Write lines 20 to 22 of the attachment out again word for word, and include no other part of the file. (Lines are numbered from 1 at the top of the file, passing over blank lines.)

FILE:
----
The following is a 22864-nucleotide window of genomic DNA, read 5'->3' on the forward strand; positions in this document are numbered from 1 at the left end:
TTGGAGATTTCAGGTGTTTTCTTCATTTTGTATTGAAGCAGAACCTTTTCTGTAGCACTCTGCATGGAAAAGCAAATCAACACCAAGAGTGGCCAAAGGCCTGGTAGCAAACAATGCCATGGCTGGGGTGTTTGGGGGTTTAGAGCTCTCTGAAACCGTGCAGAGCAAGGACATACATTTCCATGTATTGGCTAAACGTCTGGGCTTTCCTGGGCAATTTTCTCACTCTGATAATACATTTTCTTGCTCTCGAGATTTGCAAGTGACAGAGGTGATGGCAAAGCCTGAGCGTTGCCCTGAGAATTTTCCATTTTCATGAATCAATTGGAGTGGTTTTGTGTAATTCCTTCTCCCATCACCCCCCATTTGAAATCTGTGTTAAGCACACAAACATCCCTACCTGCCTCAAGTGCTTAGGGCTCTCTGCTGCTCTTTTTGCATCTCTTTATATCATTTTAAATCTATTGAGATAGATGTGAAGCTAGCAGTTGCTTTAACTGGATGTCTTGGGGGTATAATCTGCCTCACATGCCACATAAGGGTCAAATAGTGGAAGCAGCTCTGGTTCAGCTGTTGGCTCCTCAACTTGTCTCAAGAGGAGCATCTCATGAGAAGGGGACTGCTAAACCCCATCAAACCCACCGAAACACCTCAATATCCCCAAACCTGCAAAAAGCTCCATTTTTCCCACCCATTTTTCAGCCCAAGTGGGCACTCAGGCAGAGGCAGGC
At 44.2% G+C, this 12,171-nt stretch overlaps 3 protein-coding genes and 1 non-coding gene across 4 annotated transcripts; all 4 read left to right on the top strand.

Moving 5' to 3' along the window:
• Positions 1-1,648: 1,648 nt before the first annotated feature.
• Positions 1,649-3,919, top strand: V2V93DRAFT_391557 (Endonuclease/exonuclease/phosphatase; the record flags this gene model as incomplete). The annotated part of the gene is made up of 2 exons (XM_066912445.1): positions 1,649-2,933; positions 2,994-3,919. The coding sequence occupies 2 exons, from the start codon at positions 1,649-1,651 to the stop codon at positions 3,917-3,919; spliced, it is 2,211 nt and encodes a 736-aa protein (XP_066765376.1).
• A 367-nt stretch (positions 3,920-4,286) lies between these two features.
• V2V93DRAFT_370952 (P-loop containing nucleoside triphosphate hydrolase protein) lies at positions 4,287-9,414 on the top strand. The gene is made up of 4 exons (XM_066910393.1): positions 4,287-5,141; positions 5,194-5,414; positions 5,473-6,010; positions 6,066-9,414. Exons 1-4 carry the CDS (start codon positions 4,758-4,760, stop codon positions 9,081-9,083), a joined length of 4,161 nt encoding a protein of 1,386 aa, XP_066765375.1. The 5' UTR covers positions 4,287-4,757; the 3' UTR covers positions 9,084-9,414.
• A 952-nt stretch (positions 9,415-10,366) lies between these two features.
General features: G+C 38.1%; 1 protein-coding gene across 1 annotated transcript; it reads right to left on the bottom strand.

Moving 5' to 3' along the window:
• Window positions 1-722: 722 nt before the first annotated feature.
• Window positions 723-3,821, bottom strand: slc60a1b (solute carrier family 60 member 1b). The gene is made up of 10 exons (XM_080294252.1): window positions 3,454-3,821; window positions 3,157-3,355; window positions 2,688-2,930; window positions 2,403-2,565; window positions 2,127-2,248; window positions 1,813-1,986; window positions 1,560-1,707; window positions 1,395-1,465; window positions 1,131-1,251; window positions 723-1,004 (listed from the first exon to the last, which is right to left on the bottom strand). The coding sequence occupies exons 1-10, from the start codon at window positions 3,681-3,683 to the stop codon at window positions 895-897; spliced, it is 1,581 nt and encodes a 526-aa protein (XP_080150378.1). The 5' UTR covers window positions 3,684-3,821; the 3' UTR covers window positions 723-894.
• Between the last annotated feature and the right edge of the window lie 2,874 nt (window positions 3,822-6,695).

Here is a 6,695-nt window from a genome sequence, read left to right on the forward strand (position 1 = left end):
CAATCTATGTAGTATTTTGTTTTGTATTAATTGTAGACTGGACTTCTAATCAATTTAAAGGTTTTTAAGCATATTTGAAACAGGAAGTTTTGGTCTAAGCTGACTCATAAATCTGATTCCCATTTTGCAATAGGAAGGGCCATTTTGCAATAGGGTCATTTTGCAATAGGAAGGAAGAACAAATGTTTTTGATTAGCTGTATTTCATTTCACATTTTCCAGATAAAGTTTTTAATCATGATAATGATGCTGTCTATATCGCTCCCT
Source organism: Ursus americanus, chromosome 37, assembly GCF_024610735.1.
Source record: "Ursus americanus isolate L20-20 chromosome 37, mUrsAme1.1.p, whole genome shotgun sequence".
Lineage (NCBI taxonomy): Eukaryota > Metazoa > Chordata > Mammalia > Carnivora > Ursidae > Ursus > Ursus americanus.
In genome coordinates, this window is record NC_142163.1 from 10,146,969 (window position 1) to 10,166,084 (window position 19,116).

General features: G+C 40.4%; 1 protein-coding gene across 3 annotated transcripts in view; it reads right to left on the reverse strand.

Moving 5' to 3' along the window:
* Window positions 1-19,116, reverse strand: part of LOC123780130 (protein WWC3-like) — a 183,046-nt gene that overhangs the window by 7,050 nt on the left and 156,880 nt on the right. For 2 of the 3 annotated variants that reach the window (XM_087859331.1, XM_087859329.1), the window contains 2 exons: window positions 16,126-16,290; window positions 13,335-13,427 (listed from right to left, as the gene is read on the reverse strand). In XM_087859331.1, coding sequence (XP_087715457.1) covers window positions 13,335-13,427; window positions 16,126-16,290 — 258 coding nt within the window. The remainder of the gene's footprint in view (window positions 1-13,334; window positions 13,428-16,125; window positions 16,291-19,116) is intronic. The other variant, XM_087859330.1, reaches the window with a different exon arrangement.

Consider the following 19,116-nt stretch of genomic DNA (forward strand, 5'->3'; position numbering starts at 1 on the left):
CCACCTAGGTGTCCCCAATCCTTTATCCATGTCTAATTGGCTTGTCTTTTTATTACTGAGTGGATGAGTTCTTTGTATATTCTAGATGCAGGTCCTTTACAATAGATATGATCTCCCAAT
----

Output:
In genome coordinates, this window is record NC_142163.1 from 10,146,969 (window position 1) to 10,166,084 (window position 19,116).

General features: G+C 40.4%; 1 protein-coding gene across 3 annotated transcripts in view; it reads right to left on the reverse strand.

Moving 5' to 3' along the window: